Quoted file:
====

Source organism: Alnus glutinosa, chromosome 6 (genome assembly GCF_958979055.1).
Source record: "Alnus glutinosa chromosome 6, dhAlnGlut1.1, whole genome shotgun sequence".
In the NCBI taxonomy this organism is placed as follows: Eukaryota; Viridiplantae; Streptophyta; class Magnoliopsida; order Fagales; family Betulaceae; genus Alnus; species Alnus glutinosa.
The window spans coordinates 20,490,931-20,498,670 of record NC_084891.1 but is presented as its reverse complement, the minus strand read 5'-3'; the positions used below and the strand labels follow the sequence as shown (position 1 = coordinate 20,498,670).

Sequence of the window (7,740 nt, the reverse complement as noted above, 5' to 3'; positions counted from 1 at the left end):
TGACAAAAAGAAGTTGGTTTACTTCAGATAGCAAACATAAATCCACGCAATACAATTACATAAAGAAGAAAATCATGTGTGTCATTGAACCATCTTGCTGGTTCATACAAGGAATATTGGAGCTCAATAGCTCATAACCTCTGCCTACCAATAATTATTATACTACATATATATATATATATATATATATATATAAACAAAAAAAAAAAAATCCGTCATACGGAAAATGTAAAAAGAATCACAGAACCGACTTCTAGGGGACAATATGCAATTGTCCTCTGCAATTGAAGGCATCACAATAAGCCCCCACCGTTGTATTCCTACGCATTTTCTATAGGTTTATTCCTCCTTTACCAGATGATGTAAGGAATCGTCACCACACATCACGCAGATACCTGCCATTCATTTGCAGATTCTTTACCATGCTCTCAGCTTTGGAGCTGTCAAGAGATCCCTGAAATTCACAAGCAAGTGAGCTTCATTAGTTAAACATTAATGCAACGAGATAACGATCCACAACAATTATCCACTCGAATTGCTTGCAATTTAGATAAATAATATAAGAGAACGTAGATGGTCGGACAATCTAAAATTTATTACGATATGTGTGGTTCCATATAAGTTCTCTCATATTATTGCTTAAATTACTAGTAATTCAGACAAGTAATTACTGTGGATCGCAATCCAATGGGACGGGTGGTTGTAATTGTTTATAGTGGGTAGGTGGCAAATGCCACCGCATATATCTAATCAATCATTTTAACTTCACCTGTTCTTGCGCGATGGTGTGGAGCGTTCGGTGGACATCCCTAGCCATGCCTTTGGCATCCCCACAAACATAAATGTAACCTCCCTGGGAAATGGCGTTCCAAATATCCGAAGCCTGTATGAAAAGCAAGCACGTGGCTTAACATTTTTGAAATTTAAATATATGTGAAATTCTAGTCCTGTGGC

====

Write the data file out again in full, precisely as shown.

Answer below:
Source organism: Alnus glutinosa, chromosome 6 (genome assembly GCF_958979055.1).
Source record: "Alnus glutinosa chromosome 6, dhAlnGlut1.1, whole genome shotgun sequence".
In the NCBI taxonomy this organism is placed as follows: Eukaryota; Viridiplantae; Streptophyta; class Magnoliopsida; order Fagales; family Betulaceae; genus Alnus; species Alnus glutinosa.
The window spans coordinates 20,490,931-20,498,670 of record NC_084891.1 but is presented as its reverse complement, the minus strand read 5'-3'; the positions used below and the strand labels follow the sequence as shown (position 1 = coordinate 20,498,670).

Sequence of the window (7,740 nt, the reverse complement as noted above, 5' to 3'; positions counted from 1 at the left end):
TGACAAAAAGAAGTTGGTTTACTTCAGATAGCAAACATAAATCCACGCAATACAATTACATAAAGAAGAAAATCATGTGTGTCATTGAACCATCTTGCTGGTTCATACAAGGAATATTGGAGCTCAATAGCTCATAACCTCTGCCTACCAATAATTATTATACTACATATATATATATATATATATATATATATAAACAAAAAAAAAAAAATCCGTCATACGGAAAATGTAAAAAGAATCACAGAACCGACTTCTAGGGGACAATATGCAATTGTCCTCTGCAATTGAAGGCATCACAATAAGCCCCCACCGTTGTATTCCTACGCATTTTCTATAGGTTTATTCCTCCTTTACCAGATGATGTAAGGAATCGTCACCACACATCACGCAGATACCTGCCATTCATTTGCAGATTCTTTACCATGCTCTCAGCTTTGGAGCTGTCAAGAGATCCCTGAAATTCACAAGCAAGTGAGCTTCATTAGTTAAACATTAATGCAACGAGATAACGATCCACAACAATTATCCACTCGAATTGCTTGCAATTTAGATAAATAATATAAGAGAACGTAGATGGTCGGACAATCTAAAATTTATTACGATATGTGTGGTTCCATATAAGTTCTCTCATATTATTGCTTAAATTACTAGTAATTCAGACAAGTAATTACTGTGGATCGCAATCCAATGGGACGGGTGGTTGTAATTGTTTATAGTGGGTAGGTGGCAAATGCCACCGCATATATCTAATCAATCATTTTAACTTCACCTGTTCTTGCGCGATGGTGTGGAGCGTTCGGTGGACATCCCTAGCCATGCCTTTGGCATCCCCACAAACATAAATGTAACCTCCCTGGGAAATGGCGTTCCAAATATCCGAAGCCTGTATGAAAAGCAAGCACGTGGCTTAACATTTTTGAAATTTAAATATATGTGAAATTCTAGTCCTGTGGC